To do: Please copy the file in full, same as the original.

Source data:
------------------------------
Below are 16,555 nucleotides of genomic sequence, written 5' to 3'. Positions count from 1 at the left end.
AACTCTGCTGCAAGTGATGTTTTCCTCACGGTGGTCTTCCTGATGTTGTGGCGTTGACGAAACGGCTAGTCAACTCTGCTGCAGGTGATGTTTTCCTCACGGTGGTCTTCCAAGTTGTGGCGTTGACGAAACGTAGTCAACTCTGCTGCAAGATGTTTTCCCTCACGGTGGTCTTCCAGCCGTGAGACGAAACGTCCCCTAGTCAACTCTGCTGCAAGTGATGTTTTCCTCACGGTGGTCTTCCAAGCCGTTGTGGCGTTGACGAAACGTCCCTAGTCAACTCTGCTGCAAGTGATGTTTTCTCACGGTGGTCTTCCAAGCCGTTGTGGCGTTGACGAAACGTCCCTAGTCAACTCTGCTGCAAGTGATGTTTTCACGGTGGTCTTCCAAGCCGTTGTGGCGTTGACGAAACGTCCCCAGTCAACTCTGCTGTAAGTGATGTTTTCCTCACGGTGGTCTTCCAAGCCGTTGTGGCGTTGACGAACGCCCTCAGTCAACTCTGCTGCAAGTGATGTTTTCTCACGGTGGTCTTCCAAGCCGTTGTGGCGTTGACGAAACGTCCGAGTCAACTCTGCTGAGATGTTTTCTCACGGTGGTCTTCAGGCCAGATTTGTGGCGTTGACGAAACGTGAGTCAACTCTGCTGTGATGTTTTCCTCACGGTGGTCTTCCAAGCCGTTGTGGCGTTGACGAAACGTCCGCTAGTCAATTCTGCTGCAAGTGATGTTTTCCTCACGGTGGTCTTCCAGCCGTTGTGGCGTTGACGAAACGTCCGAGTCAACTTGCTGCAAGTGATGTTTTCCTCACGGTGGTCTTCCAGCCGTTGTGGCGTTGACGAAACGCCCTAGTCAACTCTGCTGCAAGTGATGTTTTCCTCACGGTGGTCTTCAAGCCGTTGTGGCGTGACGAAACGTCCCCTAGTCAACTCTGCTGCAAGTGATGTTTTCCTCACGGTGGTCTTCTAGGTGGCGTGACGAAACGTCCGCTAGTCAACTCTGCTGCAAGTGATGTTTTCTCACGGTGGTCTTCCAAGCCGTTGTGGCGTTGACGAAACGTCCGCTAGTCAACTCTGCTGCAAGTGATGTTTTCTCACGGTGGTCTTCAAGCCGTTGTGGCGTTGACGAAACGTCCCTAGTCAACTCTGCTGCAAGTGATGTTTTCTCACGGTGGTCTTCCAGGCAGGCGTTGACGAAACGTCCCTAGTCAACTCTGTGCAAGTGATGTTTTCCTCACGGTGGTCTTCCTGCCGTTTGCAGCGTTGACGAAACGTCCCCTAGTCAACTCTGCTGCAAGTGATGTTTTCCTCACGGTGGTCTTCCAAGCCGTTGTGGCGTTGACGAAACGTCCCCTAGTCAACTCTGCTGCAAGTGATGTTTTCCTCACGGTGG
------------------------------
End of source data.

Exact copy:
Below are 16,555 nucleotides of genomic sequence, written 5' to 3'. Positions count from 1 at the left end.
AACTCTGCTGCAAGTGATGTTTTCCTCACGGTGGTCTTCCTGATGTTGTGGCGTTGACGAAACGGCTAGTCAACTCTGCTGCAGGTGATGTTTTCCTCACGGTGGTCTTCCAAGTTGTGGCGTTGACGAAACGTAGTCAACTCTGCTGCAAGATGTTTTCCCTCACGGTGGTCTTCCAGCCGTGAGACGAAACGTCCCCTAGTCAACTCTGCTGCAAGTGATGTTTTCCTCACGGTGGTCTTCCAAGCCGTTGTGGCGTTGACGAAACGTCCCTAGTCAACTCTGCTGCAAGTGATGTTTTCTCACGGTGGTCTTCCAAGCCGTTGTGGCGTTGACGAAACGTCCCTAGTCAACTCTGCTGCAAGTGATGTTTTCACGGTGGTCTTCCAAGCCGTTGTGGCGTTGACGAAACGTCCCCAGTCAACTCTGCTGTAAGTGATGTTTTCCTCACGGTGGTCTTCCAAGCCGTTGTGGCGTTGACGAACGCCCTCAGTCAACTCTGCTGCAAGTGATGTTTTCTCACGGTGGTCTTCCAAGCCGTTGTGGCGTTGACGAAACGTCCGAGTCAACTCTGCTGAGATGTTTTCTCACGGTGGTCTTCAGGCCAGATTTGTGGCGTTGACGAAACGTGAGTCAACTCTGCTGTGATGTTTTCCTCACGGTGGTCTTCCAAGCCGTTGTGGCGTTGACGAAACGTCCGCTAGTCAATTCTGCTGCAAGTGATGTTTTCCTCACGGTGGTCTTCCAGCCGTTGTGGCGTTGACGAAACGTCCGAGTCAACTTGCTGCAAGTGATGTTTTCCTCACGGTGGTCTTCCAGCCGTTGTGGCGTTGACGAAACGCCCTAGTCAACTCTGCTGCAAGTGATGTTTTCCTCACGGTGGTCTTCAAGCCGTTGTGGCGTGACGAAACGTCCCCTAGTCAACTCTGCTGCAAGTGATGTTTTCCTCACGGTGGTCTTCTAGGTGGCGTGACGAAACGTCCGCTAGTCAACTCTGCTGCAAGTGATGTTTTCTCACGGTGGTCTTCCAAGCCGTTGTGGCGTTGACGAAACGTCCGCTAGTCAACTCTGCTGCAAGTGATGTTTTCTCACGGTGGTCTTCAAGCCGTTGTGGCGTTGACGAAACGTCCCTAGTCAACTCTGCTGCAAGTGATGTTTTCTCACGGTGGTCTTCCAGGCAGGCGTTGACGAAACGTCCCTAGTCAACTCTGTGCAAGTGATGTTTTCCTCACGGTGGTCTTCCTGCCGTTTGCAGCGTTGACGAAACGTCCCCTAGTCAACTCTGCTGCAAGTGATGTTTTCCTCACGGTGGTCTTCCAAGCCGTTGTGGCGTTGACGAAACGTCCCCTAGTCAACTCTGCTGCAAGTGATGTTTTCCTCACGGTGG